Recording - January 2013 - 42
The most famous of all minis is the Auratone. Auratones are small 1-way speakers, covered in fake wood paneling similar to a typical 1970s television set. Now long out of production, Auratones can still be found cheaply used. Often called “horror-tones”, Auratones do not sound good, as they lack bass and are brutish in the midrange. Complaints aside, Auratones and other small speakers are essential when mixing to ensure translation between multiple system sizes. If you are looking for an inexpensive way to improve your mixes, acquiring small “real-world” monitors can really help out. With this market in mind, Auratonelike monitors have returned to the pro-audio world, with both Avantone and Behringer offering highend and inexpensive alternatives. If you decide to hunt down an Auratone or purchase a modern substitute, consider buying only one speaker. If your monitor controller lets you compare your mixes in mono, what better way to check compatibility with the rest of the world than through a single crappy-sounding speaker? You’ll be a lot closer to knowing what your work will sound like on an old TV, a beatup car stereo, a kitchen radio, or a distributed speaker system in a shopping mall. Last month, this column investigated the attributes that make a loudspeaker a monitor, how crossovers and driver spacing affect sound quality in multi-way monitors, and why active 2-way monitors have become the norm in most control rooms. Continuing forward, this month’s edition will discuss the various sizes of monitors found in professional studios, the legacy of a few famous models, and how different enclosure designs affect a loudspeaker sonics. Rise of the Nearfields In the late 1970s, a new type of monitor began to appear in control rooms. Called nearfields, these medium-sized loudspeakers sounded better than minis but without the issues that plagued By Eric Ferguson
Chapter 13: Monitors Part 2
Is bigger better? In the 1960s and 1970s, two sizes of loudspeakers were typically found in a control room. Most obvious were the studio mains. Often built into the wall itself (a process called soffit mounting), mains were big, loud, and proud. Typically custom constructed for each room and often 3-way in design, studio mains were impressive, providing ear-shattering playbacks for excited artists and budget-watching label execs alike. Keeping the tradition alive, mains are still common today in big-budget studios. Checking a mix on large speakers will always be important, as every engineer wants their work to successfully translate to sound systems of all size. Unfortunately, quality issues plague studio mains. Their physical size and crossover complexity trigger the phase issues discussed last month. Their often custom-built existence means that each pair sounds different, making their use for reference monitoring (comparing a mix to a known reference) nearly impossible. Perhaps the biggest issue with mains is their relative size compared to the room they are placed in. Big speakers work best in large acoustic spaces. When large speakers are mounted in a small studio, significant interaction with room acoustics is inevitable. Walls resonate, air conditioning ducts vibrate, and phase interactions between direct and reflected sound (called standing waves) become more problematic. Conclusion: Mains, while impressive and sometimes useful, are usually not worth their expense in the small project studios of today. Minis Returning to the 1960s and 1970s, another type of monitor was commonly found in studios: minis. Minis were small speakers, offering a completely different perspective than the studio mains. Minis, typically three to five inches in driver diameter, represented the reality of most music listeners. Engineers relied heavily on minis, as mixes had to sound good on little speakers since few people actually owned large sound systems and most listening occurred in cars or on small radios or television sets; for all those reasons, minis were essential for real-world comparison.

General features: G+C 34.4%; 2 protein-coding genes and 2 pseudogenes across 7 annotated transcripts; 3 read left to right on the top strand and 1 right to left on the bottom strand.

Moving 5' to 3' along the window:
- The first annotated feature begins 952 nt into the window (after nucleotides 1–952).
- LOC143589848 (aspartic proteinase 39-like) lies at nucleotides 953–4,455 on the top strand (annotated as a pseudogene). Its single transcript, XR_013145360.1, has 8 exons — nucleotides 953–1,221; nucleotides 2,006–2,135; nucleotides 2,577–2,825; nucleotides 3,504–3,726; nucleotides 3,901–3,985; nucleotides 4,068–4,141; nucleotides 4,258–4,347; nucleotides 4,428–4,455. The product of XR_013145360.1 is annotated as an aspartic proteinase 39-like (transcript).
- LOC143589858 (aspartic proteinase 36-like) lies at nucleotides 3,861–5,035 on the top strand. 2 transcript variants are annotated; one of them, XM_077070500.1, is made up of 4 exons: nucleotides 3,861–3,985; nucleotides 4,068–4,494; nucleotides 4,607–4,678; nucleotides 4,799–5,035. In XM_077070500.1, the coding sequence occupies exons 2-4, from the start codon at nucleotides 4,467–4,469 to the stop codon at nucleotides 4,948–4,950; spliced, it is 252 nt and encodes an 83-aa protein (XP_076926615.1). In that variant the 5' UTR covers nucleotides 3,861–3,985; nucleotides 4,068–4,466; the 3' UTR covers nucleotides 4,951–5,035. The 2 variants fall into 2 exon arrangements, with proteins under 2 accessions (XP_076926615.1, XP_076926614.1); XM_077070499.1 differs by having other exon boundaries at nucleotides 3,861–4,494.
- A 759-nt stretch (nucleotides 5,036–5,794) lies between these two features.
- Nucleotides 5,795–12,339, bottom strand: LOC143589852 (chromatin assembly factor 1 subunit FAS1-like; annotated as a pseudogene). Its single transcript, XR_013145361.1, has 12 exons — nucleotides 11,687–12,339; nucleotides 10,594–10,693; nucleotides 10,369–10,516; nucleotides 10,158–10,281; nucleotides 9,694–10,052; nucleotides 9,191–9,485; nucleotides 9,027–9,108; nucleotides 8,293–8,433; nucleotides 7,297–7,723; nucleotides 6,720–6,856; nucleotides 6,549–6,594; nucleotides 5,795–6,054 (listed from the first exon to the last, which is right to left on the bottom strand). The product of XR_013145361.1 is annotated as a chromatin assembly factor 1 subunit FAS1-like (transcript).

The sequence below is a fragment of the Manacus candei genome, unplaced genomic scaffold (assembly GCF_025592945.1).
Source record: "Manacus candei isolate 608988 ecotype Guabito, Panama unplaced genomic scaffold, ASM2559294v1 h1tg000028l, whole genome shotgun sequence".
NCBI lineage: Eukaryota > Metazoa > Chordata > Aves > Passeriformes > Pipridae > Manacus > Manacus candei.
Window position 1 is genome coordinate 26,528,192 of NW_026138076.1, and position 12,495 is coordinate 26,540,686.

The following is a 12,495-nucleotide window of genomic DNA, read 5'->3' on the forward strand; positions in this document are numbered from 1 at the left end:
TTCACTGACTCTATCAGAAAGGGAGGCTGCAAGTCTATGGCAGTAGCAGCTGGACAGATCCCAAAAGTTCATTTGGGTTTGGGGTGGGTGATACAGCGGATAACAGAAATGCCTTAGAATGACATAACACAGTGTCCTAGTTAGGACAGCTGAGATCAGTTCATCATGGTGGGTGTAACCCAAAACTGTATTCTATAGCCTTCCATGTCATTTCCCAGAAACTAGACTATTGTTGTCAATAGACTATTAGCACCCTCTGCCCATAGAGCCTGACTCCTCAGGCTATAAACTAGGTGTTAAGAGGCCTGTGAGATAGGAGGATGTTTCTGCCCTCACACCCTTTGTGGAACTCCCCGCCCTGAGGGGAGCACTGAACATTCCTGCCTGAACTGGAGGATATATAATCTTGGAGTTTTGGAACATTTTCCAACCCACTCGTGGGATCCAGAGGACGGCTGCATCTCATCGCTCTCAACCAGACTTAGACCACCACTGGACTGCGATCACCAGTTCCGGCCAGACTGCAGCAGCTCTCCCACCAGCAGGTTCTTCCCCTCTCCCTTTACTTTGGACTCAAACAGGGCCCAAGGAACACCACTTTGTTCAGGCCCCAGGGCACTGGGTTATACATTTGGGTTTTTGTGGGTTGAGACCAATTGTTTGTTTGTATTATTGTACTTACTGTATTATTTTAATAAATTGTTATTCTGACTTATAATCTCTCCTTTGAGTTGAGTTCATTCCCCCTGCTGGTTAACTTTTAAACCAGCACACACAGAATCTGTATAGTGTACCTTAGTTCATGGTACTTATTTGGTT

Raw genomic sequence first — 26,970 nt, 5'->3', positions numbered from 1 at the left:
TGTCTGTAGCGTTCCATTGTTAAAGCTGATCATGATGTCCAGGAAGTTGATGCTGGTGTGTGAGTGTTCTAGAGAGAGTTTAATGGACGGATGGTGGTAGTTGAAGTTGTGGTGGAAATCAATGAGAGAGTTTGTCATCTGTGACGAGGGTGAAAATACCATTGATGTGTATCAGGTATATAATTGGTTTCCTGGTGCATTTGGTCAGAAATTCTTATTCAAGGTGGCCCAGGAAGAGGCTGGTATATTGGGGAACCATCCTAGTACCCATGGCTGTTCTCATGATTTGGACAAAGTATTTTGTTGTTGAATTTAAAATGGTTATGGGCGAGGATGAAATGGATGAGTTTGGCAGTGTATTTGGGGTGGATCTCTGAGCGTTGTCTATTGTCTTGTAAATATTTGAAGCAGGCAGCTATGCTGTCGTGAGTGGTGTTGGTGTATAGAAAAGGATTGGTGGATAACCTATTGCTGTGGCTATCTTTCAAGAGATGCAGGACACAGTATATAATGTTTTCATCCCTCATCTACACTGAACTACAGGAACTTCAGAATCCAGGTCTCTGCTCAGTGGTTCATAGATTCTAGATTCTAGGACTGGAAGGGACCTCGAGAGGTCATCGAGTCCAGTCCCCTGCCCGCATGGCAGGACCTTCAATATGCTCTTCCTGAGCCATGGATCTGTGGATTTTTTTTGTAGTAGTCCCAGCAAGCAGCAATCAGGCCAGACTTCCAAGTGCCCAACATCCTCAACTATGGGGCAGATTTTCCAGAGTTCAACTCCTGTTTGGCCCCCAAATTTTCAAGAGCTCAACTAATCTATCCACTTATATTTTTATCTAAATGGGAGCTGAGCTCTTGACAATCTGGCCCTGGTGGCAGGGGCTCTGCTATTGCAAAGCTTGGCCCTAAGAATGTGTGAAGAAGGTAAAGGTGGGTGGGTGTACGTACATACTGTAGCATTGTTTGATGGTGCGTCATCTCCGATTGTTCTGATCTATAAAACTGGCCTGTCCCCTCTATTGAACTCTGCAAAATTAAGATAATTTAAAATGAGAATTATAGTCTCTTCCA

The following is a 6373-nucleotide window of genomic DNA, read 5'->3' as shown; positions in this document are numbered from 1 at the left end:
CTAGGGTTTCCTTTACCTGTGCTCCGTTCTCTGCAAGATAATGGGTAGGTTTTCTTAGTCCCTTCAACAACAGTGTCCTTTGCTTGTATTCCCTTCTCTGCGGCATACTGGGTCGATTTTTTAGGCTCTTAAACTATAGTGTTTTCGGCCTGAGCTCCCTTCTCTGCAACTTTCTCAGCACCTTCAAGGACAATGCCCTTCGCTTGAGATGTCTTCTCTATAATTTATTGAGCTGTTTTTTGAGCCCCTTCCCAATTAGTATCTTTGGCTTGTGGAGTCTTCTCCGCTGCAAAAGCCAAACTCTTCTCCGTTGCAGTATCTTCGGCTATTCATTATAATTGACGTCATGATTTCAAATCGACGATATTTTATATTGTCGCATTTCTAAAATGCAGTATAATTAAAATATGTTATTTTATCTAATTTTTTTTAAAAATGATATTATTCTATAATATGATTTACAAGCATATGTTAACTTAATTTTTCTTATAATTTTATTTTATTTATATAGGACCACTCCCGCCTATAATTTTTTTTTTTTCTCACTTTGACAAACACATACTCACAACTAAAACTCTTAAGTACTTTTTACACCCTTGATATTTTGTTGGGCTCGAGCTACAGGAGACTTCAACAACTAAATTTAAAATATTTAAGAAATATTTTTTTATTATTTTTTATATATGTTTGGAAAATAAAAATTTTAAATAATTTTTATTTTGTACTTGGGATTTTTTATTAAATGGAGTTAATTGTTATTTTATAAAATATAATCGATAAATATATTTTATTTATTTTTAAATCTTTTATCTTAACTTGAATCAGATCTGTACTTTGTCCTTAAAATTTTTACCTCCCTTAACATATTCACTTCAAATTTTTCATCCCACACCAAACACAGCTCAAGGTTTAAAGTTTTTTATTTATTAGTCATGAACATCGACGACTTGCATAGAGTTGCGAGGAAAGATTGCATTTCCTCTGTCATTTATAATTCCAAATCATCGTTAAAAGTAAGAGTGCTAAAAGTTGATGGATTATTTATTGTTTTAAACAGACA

RECORDING January 2013